10 New Albums to Stream Now: Rolling Stone Editors’ Picks

10 New Albums to Stream Now: Rolling Stone Editors’ Picks

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Friday, 06 October 2017
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Liam Gallagher, As You Were
The former Oasis frontman “puts his signature voice on the line in a mostly original set of strut and reflection that sticks to Oasis’ template – brawny Britpop, Beatle-esque ballads – and often invigorates it,” writes David Fricke, who adds that “it has Gallagher writing like he means it and singing like his dream isn’t over.”
Read Our Review: Liam Gallagher Sticks to Oasis’ Brawny Britpop and Beatle-esque Melodies on Solo Debut
Hear Our Interview: Liam Gallagher: Confessions of a Frontman
Hear: Amazon Music Unlimited | Apple Music | Spotify | Tidal

Marilyn Manson, Heaven Upside Down
The master of the macabre “has returned to pure shock” on his 10th full-length, which “finds him singing about fighting and fucking (literally declaring ‘I write songs to fight and to fuck to’ in ‘Je$u$ Cri$i$’) over spiky, electro-hard-rock riffs that occasionally recall his glammy Mechanical Animals period,” writes Kory Grow. 
Read Our Interview: The Last Word: Marilyn Manson on Bowie, Drugs and Losing His Virginity
Hear: Amazon Music Unlimited | Apple Music | Spotify | Tidal

Kelela, Take Me Apart
The debut full-length from the shape-shifting vocalist “fuses together jagged textures, vaporous synths and her versatile voice into forward-thinking R&B animated by its restless innovation,” writes Maura Johnston.
Hear: Amazon Music Unlimited | Apple Music | Spotify | Tidal

Dhani Harrison, In///Parallel
The singer and composer’s first proper solo album, a psychedelia-tinged journey into modern-day disconnect, was inspired by “the cloud of humanity that hadn’t happened yet,” he tells Rolling Stone. “There are so many things we take of granted, just about the nature of night and day, space, the globe, whatever. Nobody has the full picture, and we all need to realize there’s an incredible amount about this world and being a human that no one really understands. … It’s a different world than it was. And people don’t even realize. They’re just kind of happy, walking around, looking at the crazy technocracy we live in. It’s pretty mad. It’s definitely dystopian enough to write a song about.”
Read Our Feature: Dhani Harrison Talks Dystopian Mood, Cultural Premonitions of Debut Solo LP
Hear: Amazon Music Unlimited | Apple MusicSpotify | Tidal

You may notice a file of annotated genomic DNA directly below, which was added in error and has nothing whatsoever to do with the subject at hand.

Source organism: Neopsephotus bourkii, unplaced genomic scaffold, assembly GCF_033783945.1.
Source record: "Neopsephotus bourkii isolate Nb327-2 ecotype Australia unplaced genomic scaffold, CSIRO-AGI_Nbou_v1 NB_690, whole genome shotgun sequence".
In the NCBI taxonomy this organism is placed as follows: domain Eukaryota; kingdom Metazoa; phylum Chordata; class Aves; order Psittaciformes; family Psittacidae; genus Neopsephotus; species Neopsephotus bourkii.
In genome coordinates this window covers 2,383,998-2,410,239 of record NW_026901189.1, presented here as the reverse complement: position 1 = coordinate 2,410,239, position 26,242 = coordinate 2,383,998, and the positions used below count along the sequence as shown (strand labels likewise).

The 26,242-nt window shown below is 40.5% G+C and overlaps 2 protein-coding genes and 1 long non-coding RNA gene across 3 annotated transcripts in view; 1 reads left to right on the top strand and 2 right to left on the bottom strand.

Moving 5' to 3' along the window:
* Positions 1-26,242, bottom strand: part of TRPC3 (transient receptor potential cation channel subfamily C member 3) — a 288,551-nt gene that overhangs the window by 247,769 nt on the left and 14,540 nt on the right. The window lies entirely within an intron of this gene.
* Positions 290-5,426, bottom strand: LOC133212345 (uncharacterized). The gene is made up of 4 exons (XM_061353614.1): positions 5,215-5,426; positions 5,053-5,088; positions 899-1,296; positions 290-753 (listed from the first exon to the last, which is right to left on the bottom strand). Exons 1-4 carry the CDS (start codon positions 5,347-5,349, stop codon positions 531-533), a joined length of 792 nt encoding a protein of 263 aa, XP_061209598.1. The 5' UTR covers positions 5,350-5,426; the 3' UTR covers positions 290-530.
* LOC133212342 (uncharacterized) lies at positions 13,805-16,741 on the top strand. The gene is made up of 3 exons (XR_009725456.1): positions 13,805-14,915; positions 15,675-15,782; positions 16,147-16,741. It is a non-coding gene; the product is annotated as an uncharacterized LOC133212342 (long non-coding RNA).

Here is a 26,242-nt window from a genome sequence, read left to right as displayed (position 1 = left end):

Kaitlyn Aurelia Smith, The Kid
On her sixth album, the “pastoral synth landscapist” paints a lush world “using cosmic swoops, squelches and lots of her highly processed vocals,” writes Christopher R. Weingarten, who adds, “As challenging as this avant-garde music is, it’s also warm, absorbing and gorgeous.”
Read Our Feature: Kaitlyn Aurelia Smith on The Kid, the Most Anticipated Experimental Album of 2017
Read Our Review: Synth Experimentalist Kaitlyn Aurelia Smith Gorgeously Maps the Life Cycle
Hear: Amazon Music Unlimited | Apple Music | Bandcamp | Spotify | Tidal

Whitney Rose, Rule 62
This Texas-based singer’s 21st-century update of classic country’s most cherished ideals – boot-stomping rhythms and take-no-guff lyrics – is rich with sly wisdom, its full-bodied arrangements putting the spotlight on her sweetly tart soprano. 
Hear: Amazon Music Unlimited | Apple Music | Spotify | Tidal

Daphni, Joli Mai
The dancefloor-minded alter-ego of Caribou’s Dan Snaith returns with a second album that fidgets between house music and post-punk. It’s a tactile sound where you don’t know what’s man and what’s machine – a lively groove like Cajual Records remix of a Ze Records 12-inch. On songs like “Poly” and “Life’s What You Make It,” melodies distend and warp like Snaith is toying with analog tape, elsewhere vocals sigh like fractured renderings of freestyle. Christopher R. Weingarten
Hear: Apple Music | Bandcamp | Spotify | Tidal

Weaves, Wide Open
Since 2013, this Toronto outfit has been crafting skewed, hooky rock, and on their second full-length they flaunt their road-honed tautness and flair for channeling their experimental impulses through super-catchy choruses. “#53” combines an open-road riff with frantic drumming and vocalist Jasmyn Burke’s urgent yawp; on the hiccuping “Scream” the counterpoint gasps and growls of Inuk throat singer Tanya Tagaq act as a release valve for Burke’s gritted-teeth anxieties. Wide Open elevates shimmery psych-bliss (“Grass”), punky rave-ups (“Law and Panda”) and anthems for the new millennium’s Alternative Nation (“Walkaway”) into tightly wound songs that are as weird as they are catchy. Maura Johnston
Hear: Amazon Music Unlimited | Apple Music | Bandcamp | Spotify | Tidal

Nazoranai, Beginning To Fall In Line Before Me, So Decorously, The Nature Of All That Must Be Transformed
The third dispatch between three titans of free music – guitarist Keiji Haino, SunnO)))’s Stephen O’Malley and drummer/composer Oren Ambarchi – is dynamic, dark and explosive, building from creepy ambience to freak-noise on “Part One.” The peaks of “Part Two” jam like a Jimi Hendrix Experience cover band obsessed with the blown-out sections. Christopher R. Weingarten
Hear: Apple MusicSpotify | Tidal

Poppy, Poppy.Computer
A YouTube star who’s chatted about online celebrity on Comedy Central and been the face of the original purveyors of kawaii Sanrio, this famous-yet-guarded Los Angeleno turns in a weirdly delightful pop debut full of brand-reinforcing ear candy that’s rich with sonic detail and brain-Velcro refrains – a She’s So Unusual for the extremely online music consumer. Maura Johnston 
Hear: Amazon Music Unlimited | Apple Music | Spotify | Tidal

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